He also notes that anxiety used to be more celebrated.
During the Cold War, there was no shortage of things to worry about, but some argued that this was just the price of freedom. Anxiety was seen as something uniquely American, a sign that we were truly free, because we were able to make decisions, which in turn made us anxious. Though frankly, it’s hard to imagine life under a dictatorship being relatively stress-free, unless of course you are the dictator.
Taylor is regretful this notion didn't catch on more.
While noting that patients crippled with anxiety should explore every treatment option available, he notes that there are some who might benefit from looking at their condition as one that can have a positive effect on their lives.
Of course, that's way easier said than done.
However the evidence supports that there are plenty of benefits to being an anxious person. For instance, people who suffer from anxiety have fewer accidents and are generally considered more trustworthy. Those who are chronically nervous might not see this though, as they’re usually too busy worrying their symptoms are more obvious, or annoying, to others than they actually are.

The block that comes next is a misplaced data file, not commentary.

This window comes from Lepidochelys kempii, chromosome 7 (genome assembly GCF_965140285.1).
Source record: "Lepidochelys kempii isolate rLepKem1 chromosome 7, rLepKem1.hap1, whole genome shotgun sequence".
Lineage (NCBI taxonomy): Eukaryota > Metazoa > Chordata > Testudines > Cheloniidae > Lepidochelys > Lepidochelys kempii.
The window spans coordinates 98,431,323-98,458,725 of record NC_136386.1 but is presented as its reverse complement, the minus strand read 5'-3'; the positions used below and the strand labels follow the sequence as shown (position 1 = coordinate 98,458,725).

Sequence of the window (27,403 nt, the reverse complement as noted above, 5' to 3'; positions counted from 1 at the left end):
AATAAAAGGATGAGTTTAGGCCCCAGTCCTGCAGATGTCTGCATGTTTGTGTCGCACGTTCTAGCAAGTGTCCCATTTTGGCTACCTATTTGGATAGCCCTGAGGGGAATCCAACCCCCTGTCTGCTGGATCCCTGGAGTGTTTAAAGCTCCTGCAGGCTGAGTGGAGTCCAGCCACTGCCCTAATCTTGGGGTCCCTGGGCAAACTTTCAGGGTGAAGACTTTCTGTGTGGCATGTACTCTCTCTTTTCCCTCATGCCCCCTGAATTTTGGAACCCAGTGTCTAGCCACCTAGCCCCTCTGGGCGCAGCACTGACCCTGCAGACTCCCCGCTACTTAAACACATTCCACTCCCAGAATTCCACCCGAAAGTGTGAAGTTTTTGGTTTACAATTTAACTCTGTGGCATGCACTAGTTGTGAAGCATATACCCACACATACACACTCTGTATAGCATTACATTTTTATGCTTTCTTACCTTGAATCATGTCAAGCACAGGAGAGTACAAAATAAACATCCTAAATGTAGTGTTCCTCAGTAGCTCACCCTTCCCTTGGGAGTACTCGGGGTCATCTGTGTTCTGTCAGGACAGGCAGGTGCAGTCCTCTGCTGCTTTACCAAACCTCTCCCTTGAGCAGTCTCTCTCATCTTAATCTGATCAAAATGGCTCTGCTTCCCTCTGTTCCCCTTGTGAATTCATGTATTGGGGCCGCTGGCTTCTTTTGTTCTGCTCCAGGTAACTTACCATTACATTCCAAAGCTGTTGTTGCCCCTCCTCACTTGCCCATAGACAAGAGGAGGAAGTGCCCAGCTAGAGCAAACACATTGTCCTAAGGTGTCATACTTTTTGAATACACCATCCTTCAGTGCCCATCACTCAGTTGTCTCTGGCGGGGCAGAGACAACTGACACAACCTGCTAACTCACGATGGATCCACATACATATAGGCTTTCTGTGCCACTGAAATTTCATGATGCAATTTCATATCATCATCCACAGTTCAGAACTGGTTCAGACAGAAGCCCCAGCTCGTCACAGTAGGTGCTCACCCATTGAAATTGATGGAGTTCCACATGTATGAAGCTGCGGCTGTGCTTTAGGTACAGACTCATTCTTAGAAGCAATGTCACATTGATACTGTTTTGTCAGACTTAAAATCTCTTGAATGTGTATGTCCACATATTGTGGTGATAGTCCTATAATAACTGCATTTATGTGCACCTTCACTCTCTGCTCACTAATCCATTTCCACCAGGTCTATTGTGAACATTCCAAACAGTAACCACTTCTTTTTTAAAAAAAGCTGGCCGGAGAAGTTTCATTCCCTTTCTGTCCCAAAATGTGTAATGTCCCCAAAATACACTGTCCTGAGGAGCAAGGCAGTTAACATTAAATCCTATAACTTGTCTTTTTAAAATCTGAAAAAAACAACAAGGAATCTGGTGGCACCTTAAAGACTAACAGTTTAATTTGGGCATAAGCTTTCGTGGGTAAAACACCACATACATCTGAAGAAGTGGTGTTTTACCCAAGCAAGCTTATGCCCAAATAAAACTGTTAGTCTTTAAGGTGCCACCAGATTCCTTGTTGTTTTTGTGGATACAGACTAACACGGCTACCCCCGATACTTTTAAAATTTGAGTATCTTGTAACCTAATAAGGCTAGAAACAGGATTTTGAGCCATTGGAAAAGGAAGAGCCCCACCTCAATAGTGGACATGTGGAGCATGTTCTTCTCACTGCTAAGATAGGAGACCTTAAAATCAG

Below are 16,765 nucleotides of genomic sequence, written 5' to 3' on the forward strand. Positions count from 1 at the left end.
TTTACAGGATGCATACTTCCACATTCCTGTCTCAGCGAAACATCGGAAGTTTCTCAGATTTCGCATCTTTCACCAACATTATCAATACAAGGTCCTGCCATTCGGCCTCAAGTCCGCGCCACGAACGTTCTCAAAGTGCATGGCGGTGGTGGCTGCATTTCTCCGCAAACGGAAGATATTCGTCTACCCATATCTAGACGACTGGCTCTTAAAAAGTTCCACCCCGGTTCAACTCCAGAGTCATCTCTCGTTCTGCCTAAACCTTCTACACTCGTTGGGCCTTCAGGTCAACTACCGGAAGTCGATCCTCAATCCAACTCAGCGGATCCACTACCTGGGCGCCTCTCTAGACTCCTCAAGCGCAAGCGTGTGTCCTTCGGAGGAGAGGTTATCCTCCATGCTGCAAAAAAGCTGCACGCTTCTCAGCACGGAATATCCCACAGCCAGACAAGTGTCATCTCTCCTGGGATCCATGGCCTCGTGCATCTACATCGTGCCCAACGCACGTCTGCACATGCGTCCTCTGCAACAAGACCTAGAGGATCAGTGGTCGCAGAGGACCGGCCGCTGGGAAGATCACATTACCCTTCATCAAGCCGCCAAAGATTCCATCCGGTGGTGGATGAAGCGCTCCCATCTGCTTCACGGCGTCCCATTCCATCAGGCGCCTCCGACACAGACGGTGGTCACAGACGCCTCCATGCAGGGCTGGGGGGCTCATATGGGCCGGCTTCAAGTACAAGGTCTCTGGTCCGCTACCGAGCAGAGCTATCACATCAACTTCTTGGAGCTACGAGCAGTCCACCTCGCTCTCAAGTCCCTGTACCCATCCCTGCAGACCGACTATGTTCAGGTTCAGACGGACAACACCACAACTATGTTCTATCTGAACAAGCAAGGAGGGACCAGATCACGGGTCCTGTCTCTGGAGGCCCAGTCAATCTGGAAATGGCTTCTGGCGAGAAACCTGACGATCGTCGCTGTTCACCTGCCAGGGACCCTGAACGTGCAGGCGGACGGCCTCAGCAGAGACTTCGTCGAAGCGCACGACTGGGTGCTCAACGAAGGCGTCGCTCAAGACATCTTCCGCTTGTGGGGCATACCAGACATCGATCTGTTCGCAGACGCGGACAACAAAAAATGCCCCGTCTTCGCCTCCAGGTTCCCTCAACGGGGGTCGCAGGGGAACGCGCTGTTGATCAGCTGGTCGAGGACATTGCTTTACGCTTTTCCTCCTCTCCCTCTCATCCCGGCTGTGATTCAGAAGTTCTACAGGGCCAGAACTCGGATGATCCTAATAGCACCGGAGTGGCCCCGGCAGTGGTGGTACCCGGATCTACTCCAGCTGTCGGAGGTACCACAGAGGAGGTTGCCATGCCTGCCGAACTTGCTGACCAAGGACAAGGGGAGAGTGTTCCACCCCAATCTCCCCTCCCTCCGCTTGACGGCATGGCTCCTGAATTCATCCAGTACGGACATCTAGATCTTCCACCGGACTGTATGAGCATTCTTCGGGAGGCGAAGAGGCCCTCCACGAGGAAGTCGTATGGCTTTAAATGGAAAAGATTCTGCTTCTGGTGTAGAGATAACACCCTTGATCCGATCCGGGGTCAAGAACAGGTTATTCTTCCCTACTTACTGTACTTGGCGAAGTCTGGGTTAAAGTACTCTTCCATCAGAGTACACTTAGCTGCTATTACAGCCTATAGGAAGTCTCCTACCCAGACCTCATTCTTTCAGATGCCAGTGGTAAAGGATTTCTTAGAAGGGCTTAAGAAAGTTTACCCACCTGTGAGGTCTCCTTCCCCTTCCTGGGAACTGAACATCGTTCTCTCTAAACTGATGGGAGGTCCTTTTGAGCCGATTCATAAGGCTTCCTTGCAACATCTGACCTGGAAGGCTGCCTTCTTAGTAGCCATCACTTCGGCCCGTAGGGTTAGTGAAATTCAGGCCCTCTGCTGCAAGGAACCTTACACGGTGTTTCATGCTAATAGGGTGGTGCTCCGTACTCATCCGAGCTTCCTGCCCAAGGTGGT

Yet exploring the benefits of anxiety has become more popular lately.
As Tracy Foose, a professor at the University of California, San Francisco told Quartz, “…anxiety tends to be associated with the genetic profile of someone whose temperament is characterized by honesty, attention to detail, a strong drive, pursuit of excellence, and social attunement to the needs to others,”
But it can be hard to see the benefits of a feeling that's literally overwhelming you.
That’s why management of the symptoms is so important, either through medication, therapy, or both. And researchers are also recommending this revolutionary new idea called taking care of yourself, that seems to really help. You know — the wild notion of getting enough sleep, drinking water, and exercising. But even religiously adhering to those measures might not alleviate all symptoms for anxiety sufferers.